How amazing! Other people in the Bible have asked God for a sign. Many of us would like to have a sign from God to tell us what to do or to give us understanding of the future. But here God offered a sign to this king!

However, instead of leaping at the opportunity to prove God and develop faith, this wicked king responded proudly (as if he were a really good king): “I will not ask, nor will I test the LORD!” (verse 12).

Isaiah went on to give a sign for King Ahaz anyway—and what a special sign it is for all people! Isaiah 7:14-16 gives a prophecy that includes the birth of the Messiah, the Savior of mankind—Jesus Christ!

Ahaz seeks other protection

But Ahaz refused to believe God. And so God delivered the nation into the hands of Syria and Israel. A number of people were killed—2 Chronicles 28:6 says that 120,000 were killed in one day “because they had forsaken the LORD God of their fathers.” The Syrians took many people captive, and so did the Israelites. But God was not pleased with this, and He sent a prophet to tell the Israelites to let these captives go back to their homes (verses 9-11).

Ahaz took silver and gold out of God’s temple and sent it to another king—Tiglath-Pileser III of Assyria—to try to get him to help Judah. It just so happened that Ahaz’s request came at the same time Tiglath-Pileser was planning to conquer areas to his west. So he took the gold and silver and said that King Ahaz and the nation of Judah would have to regularly give money and food to Assyria. Tiglath-Pileser conquered Syria and its capital city Damascus. And he replaced the king of Israel with a new king.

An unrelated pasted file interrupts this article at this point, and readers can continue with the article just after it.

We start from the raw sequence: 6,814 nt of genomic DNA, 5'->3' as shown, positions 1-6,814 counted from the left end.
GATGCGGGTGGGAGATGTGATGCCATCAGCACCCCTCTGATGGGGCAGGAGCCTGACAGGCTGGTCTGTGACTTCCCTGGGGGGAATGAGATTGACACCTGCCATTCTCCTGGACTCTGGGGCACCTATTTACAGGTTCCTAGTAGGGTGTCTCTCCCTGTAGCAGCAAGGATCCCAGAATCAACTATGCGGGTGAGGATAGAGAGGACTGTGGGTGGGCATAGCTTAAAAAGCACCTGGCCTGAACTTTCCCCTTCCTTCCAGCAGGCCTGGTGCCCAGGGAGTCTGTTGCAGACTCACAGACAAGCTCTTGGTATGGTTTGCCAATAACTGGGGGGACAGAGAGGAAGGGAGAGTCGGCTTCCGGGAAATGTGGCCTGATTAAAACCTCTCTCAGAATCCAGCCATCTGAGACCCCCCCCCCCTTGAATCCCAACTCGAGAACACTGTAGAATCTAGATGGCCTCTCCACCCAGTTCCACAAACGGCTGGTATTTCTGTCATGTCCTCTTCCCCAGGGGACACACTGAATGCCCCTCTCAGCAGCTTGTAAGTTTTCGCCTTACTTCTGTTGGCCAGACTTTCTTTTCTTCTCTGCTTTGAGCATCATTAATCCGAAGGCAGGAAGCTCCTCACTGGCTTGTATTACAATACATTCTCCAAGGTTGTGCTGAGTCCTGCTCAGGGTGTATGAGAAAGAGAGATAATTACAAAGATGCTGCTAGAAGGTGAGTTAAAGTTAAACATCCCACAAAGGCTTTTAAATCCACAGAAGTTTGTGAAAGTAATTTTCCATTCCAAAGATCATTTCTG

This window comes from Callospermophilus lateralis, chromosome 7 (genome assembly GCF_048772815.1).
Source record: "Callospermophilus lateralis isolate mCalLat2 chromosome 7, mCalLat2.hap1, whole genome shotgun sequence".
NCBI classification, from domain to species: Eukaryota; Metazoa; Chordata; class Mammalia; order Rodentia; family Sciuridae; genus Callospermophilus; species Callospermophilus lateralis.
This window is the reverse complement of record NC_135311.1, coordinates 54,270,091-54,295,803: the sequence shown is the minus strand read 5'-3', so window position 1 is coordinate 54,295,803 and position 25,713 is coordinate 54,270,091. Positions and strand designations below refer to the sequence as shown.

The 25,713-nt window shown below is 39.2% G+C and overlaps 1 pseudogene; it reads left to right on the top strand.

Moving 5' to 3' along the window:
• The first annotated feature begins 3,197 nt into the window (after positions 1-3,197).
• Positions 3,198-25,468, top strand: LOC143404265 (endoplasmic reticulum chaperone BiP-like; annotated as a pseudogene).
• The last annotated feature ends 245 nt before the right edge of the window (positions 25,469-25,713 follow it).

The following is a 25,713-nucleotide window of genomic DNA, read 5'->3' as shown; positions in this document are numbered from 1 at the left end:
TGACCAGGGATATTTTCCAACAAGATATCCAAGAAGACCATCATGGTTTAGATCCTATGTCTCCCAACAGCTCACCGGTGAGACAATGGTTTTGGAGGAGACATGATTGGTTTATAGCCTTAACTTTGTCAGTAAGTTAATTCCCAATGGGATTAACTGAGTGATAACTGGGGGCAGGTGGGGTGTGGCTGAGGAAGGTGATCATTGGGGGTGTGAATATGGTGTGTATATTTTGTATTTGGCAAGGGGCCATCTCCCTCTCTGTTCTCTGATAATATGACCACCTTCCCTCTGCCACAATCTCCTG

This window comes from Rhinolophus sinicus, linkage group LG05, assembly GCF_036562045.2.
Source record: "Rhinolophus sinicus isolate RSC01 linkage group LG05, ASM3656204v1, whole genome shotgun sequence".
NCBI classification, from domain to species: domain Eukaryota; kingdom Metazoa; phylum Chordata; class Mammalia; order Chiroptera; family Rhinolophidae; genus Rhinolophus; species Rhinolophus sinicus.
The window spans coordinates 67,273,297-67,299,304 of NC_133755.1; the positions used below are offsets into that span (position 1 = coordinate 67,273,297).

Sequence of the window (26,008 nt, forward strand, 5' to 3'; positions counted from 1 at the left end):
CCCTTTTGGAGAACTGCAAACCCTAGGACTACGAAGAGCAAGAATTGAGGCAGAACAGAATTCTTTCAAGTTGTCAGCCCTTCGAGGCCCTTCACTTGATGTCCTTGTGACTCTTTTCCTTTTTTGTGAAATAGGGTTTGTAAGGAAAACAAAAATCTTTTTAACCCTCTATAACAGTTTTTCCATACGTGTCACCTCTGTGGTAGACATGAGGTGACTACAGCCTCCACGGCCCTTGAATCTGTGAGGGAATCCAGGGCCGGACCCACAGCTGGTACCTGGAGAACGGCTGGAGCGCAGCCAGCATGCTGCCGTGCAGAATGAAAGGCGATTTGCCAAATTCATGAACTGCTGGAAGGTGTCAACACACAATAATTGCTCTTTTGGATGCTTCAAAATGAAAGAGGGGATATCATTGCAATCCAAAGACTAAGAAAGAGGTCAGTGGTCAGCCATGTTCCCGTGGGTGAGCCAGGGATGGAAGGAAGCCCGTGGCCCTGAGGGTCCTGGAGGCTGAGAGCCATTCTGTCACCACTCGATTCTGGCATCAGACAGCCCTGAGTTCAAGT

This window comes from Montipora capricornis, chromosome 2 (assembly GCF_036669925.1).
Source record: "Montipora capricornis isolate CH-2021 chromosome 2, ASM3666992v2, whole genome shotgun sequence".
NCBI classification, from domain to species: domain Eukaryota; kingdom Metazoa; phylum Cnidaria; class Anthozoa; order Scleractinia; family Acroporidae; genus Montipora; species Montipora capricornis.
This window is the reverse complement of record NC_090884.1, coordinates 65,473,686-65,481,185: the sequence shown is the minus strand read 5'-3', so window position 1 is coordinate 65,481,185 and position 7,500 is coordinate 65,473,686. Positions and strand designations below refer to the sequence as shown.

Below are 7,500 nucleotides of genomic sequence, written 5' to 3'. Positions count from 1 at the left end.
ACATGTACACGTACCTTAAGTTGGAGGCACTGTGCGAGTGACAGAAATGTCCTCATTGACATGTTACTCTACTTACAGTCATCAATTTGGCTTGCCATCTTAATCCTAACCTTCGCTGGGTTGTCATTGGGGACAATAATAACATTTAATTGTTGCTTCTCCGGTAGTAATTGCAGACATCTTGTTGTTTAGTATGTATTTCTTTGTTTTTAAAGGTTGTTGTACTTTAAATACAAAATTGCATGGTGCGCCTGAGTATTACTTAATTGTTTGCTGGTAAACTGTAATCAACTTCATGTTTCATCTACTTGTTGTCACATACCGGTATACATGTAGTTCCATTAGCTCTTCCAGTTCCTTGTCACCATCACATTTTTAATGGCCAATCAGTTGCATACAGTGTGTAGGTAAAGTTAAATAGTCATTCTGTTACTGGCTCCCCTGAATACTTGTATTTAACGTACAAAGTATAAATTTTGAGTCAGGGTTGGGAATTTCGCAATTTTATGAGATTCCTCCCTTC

The prophet Isaiah had been right. Israel’s and Syria’s forces were snuffed out, just like that! King Ahaz didn’t need to worry about them—but now he needed to worry about staying on the good side of the really scary Assyrians and Tiglath-Pileser!

Tiglath-Pileser wasted no time in calling Ahaz to meet with him in Damascus, the Syrian city he had just conquered. And it’s there that Ahaz did the really senseless, illogical thing!

Ahaz worships a defeated people’s gods

While Ahaz was in Damascus, he sacrificed to the gods of Damascus. The Bible quotes him as saying, “Because the gods of the kings of Syria help them, I will sacrifice to them that they may help me” (2 Chronicles 28:23).

Is this just something that happened thousands of years ago? No, people today try to do what God warned against here.Now wait a second! Damascus was a conquered city! It was now owned by Tiglath-Pileser and the Assyrians! Had the Syrian gods been able to help them against the Assyrians? Obviously not! Does this make any sense?

Not at all! But this was the way Ahaz thought. In fact, he was quite impressed by the altar used in serving these false gods. What he liked about it, we don’t know. Maybe it was more colorful. Maybe it had an interesting design. Maybe it was just different.